PW EDITOR: It was the summer of 2011 that I really started to see this trend emerge. At first we were all a little confused by it. An oral history in written format? Is that even possible—it sounds like an oxymoron. But as it turns out, it can be done and actually has been around for a while—more so in magazines and eventually the blogosphere. But it wasn’t until 2011 that it really started to pick up in the book publishing world. First came the the ESPN book, then I Want My MTV the following year.

REVIEWER: It seemed to be especially popular for music and television related books. Please Kill Me and Live From New York being the books that really lead the way for the ESPN, MTV and Nickelodeon histories. They often take on a gossipy, behind-the-scenes feel.

READER: I’ve read several of them. Live from New York: An Uncensored History of Saturday Night Live, as Told By Its Stars, Writers and Guests is definitely one of my favorites. They are always entertaining though sometimes a bit long. Usually pretty easy to get through—because you’ve got all those different voices in there.

HISTORIAN: Good history books usually incorporate multiple first-person account—and in a more authoritative fashion. These so called oral histories aren’t exactly books in my opinion! They are more like a bunch of transcripts copied and pasted together, no coherent voice, not enough analysis. If you want to read a history book, read one of Robert Caro’s book–now there’s a man who can write history.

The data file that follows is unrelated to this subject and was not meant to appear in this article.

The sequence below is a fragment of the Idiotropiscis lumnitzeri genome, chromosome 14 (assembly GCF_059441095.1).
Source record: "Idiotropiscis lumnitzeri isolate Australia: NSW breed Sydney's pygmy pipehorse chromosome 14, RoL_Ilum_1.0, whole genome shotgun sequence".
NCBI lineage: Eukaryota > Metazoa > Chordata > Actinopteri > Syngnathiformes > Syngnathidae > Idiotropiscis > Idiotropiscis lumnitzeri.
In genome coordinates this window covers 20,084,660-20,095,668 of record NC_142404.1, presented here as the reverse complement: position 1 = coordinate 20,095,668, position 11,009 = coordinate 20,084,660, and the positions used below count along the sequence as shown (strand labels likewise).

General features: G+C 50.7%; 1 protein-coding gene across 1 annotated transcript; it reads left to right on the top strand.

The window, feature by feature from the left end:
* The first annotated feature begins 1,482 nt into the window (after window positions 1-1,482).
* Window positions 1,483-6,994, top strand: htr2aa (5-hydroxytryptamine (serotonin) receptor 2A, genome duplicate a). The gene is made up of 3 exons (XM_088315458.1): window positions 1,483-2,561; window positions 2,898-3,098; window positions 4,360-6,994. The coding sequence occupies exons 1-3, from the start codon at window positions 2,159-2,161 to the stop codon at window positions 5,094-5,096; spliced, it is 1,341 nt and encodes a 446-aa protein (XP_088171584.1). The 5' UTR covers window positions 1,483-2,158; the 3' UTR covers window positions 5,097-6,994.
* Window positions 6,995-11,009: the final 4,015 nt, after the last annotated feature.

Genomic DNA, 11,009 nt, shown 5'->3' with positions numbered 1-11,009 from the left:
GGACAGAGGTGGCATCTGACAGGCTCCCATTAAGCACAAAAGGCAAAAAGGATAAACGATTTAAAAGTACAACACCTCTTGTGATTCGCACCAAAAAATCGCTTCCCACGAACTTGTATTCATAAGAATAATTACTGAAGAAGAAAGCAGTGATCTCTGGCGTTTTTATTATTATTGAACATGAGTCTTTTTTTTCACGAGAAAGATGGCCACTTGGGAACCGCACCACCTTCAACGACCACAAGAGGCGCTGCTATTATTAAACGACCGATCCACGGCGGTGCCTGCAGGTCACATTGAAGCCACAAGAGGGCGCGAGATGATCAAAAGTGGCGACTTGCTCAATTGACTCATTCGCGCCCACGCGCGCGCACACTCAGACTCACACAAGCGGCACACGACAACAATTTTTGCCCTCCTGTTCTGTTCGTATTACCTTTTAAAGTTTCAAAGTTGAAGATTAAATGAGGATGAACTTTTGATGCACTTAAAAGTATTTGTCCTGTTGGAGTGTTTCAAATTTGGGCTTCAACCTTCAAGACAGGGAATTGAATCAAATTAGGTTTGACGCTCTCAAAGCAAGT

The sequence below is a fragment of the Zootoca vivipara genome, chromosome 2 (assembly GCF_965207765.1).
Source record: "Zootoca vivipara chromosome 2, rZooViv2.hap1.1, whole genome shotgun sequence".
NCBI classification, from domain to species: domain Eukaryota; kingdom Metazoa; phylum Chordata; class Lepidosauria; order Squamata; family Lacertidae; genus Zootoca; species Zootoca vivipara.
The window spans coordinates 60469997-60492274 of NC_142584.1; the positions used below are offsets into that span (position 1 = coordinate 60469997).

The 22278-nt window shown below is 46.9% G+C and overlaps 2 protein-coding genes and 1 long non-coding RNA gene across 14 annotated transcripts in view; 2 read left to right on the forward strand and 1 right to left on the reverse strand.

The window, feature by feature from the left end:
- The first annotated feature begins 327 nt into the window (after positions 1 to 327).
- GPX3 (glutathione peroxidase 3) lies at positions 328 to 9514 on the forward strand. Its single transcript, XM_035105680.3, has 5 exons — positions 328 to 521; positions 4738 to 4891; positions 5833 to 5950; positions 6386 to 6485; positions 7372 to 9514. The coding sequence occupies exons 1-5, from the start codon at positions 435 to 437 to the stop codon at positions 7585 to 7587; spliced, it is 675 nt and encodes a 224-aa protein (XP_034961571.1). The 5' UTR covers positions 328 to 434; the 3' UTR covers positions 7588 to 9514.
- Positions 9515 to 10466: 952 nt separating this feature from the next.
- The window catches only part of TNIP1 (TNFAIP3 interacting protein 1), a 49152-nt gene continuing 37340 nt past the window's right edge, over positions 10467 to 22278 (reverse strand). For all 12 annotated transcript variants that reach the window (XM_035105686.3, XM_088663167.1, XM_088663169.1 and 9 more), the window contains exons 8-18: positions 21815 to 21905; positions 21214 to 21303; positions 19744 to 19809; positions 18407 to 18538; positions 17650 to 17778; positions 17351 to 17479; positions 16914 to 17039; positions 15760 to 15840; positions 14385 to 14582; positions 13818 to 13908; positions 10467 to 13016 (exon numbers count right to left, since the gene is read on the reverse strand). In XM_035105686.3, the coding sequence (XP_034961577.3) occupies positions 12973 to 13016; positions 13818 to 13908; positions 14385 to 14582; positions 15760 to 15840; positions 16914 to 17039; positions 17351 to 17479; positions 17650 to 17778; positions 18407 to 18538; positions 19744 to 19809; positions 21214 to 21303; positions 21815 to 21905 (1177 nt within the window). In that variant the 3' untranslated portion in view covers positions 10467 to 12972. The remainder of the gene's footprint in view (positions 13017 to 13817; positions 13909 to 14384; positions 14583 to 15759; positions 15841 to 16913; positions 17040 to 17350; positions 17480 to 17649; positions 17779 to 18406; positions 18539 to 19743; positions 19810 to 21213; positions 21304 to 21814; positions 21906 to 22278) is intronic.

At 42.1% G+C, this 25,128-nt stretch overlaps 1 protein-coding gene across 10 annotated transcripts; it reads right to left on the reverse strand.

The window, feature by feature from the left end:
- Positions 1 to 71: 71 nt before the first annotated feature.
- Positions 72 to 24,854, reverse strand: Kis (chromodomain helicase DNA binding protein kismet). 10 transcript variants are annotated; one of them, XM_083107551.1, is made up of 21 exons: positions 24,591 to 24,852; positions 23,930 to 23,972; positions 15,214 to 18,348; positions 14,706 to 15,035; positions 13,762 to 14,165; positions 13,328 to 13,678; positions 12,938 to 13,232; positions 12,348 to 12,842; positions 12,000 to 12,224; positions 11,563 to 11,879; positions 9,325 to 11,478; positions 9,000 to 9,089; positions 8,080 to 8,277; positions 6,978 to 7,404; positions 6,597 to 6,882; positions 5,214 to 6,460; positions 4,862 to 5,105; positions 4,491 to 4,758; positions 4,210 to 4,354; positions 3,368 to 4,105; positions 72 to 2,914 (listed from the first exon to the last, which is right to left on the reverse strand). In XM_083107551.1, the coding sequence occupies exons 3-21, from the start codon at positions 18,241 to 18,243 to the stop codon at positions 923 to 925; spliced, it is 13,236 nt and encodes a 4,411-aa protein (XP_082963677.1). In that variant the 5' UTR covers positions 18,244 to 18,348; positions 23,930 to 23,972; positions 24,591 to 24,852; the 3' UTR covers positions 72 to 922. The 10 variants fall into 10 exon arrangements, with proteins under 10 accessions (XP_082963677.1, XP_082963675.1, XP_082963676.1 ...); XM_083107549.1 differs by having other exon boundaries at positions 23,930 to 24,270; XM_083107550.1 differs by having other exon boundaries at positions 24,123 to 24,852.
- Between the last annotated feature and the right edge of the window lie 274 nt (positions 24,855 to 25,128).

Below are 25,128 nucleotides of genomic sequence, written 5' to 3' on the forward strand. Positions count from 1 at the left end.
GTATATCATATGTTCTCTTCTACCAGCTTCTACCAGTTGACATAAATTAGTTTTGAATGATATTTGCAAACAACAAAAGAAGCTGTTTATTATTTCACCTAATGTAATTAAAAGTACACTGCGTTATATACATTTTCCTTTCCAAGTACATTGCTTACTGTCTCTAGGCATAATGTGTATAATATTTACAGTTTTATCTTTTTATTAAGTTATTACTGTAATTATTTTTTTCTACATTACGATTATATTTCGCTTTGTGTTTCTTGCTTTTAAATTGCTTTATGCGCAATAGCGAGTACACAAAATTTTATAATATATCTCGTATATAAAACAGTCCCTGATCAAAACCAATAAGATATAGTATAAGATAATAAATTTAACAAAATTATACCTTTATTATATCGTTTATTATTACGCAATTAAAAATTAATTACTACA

CULTURAL CRITIC: I personally love the format. It feels very fitting for the times. The internet provides an avenue for anyone and everyone to have a voice.

POST-STRUCTURALIST: It’s easy to forget that the interviews are taken out of context and woven together. Every response is directed by an answer that is not always made obvious in the narrative. Remember there is no truth. Everything is a social construct…

HISTORIAN: Sighs Here we go again…

REVIEWER: They definitely tend to cater toward trade publication, less academically focused. The author is not defining history as much sewing together a narrative. It’s up to reader to assess story along with the credibility of its sources.

READER: I plan on reading the biography and seeing the documentary and then comparing the two!

Of course, this is all heavily based in my imagination, but who knows with the publication of Salinger and Slimed! An Oral History of Nickelodeon’s Golden Age among others in the upcoming weeks, there may be some REAL voices to form this narrative.